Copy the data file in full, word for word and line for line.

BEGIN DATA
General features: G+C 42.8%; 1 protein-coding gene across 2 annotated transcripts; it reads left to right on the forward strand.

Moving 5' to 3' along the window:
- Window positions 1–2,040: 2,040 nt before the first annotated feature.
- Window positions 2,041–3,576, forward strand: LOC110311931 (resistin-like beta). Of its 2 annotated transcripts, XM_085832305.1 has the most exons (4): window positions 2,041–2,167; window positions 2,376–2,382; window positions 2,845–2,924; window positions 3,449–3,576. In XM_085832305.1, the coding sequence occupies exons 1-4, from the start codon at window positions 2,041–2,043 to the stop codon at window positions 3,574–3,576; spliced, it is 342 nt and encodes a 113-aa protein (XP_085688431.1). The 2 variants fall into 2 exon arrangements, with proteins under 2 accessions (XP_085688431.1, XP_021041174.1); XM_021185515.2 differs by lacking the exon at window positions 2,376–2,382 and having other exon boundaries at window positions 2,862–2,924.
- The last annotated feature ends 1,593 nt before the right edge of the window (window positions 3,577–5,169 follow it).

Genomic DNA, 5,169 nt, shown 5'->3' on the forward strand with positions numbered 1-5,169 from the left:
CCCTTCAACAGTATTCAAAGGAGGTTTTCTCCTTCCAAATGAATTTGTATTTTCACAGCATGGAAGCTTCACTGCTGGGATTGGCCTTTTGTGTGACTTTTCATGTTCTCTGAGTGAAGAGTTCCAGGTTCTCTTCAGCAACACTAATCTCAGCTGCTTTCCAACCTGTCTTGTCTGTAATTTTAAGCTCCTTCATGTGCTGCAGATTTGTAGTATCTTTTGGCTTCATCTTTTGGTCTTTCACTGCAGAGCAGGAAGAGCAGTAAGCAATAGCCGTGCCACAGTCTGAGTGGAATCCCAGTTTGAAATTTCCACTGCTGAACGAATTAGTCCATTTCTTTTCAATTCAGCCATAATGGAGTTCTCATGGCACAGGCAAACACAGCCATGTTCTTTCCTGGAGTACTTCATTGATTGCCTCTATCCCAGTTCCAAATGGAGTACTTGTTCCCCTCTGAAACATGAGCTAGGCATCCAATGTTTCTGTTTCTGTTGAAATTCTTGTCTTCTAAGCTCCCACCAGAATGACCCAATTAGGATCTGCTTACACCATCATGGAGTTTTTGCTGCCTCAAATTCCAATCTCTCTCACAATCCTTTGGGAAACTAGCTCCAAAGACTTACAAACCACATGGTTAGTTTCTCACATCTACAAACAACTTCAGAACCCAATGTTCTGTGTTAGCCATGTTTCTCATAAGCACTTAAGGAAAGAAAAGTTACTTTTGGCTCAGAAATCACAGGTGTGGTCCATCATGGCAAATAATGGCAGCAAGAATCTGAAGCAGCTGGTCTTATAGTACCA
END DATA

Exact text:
General features: G+C 42.8%; 1 protein-coding gene across 2 annotated transcripts; it reads left to right on the forward strand.

Moving 5' to 3' along the window:
- Window positions 1–2,040: 2,040 nt before the first annotated feature.
- Window positions 2,041–3,576, forward strand: LOC110311931 (resistin-like beta). Of its 2 annotated transcripts, XM_085832305.1 has the most exons (4): window positions 2,041–2,167; window positions 2,376–2,382; window positions 2,845–2,924; window positions 3,449–3,576. In XM_085832305.1, the coding sequence occupies exons 1-4, from the start codon at window positions 2,041–2,043 to the stop codon at window positions 3,574–3,576; spliced, it is 342 nt and encodes a 113-aa protein (XP_085688431.1). The 2 variants fall into 2 exon arrangements, with proteins under 2 accessions (XP_085688431.1, XP_021041174.1); XM_021185515.2 differs by lacking the exon at window positions 2,376–2,382 and having other exon boundaries at window positions 2,862–2,924.
- The last annotated feature ends 1,593 nt before the right edge of the window (window positions 3,577–5,169 follow it).

Genomic DNA, 5,169 nt, shown 5'->3' on the forward strand with positions numbered 1-5,169 from the left:
CCCTTCAACAGTATTCAAAGGAGGTTTTCTCCTTCCAAATGAATTTGTATTTTCACAGCATGGAAGCTTCACTGCTGGGATTGGCCTTTTGTGTGACTTTTCATGTTCTCTGAGTGAAGAGTTCCAGGTTCTCTTCAGCAACACTAATCTCAGCTGCTTTCCAACCTGTCTTGTCTGTAATTTTAAGCTCCTTCATGTGCTGCAGATTTGTAGTATCTTTTGGCTTCATCTTTTGGTCTTTCACTGCAGAGCAGGAAGAGCAGTAAGCAATAGCCGTGCCACAGTCTGAGTGGAATCCCAGTTTGAAATTTCCACTGCTGAACGAATTAGTCCATTTCTTTTCAATTCAGCCATAATGGAGTTCTCATGGCACAGGCAAACACAGCCATGTTCTTTCCTGGAGTACTTCATTGATTGCCTCTATCCCAGTTCCAAATGGAGTACTTGTTCCCCTCTGAAACATGAGCTAGGCATCCAATGTTTCTGTTTCTGTTGAAATTCTTGTCTTCTAAGCTCCCACCAGAATGACCCAATTAGGATCTGCTTACACCATCATGGAGTTTTTGCTGCCTCAAATTCCAATCTCTCTCACAATCCTTTGGGAAACTAGCTCCAAAGACTTACAAACCACATGGTTAGTTTCTCACATCTACAAACAACTTCAGAACCCAATGTTCTGTGTTAGCCATGTTTCTCATAAGCACTTAAGGAAAGAAAAGTTACTTTTGGCTCAGAAATCACAGGTGTGGTCCATCATGGCAAATAATGGCAGCAAGAATCTGAAGCAGCTGGTCTTATAGTACCA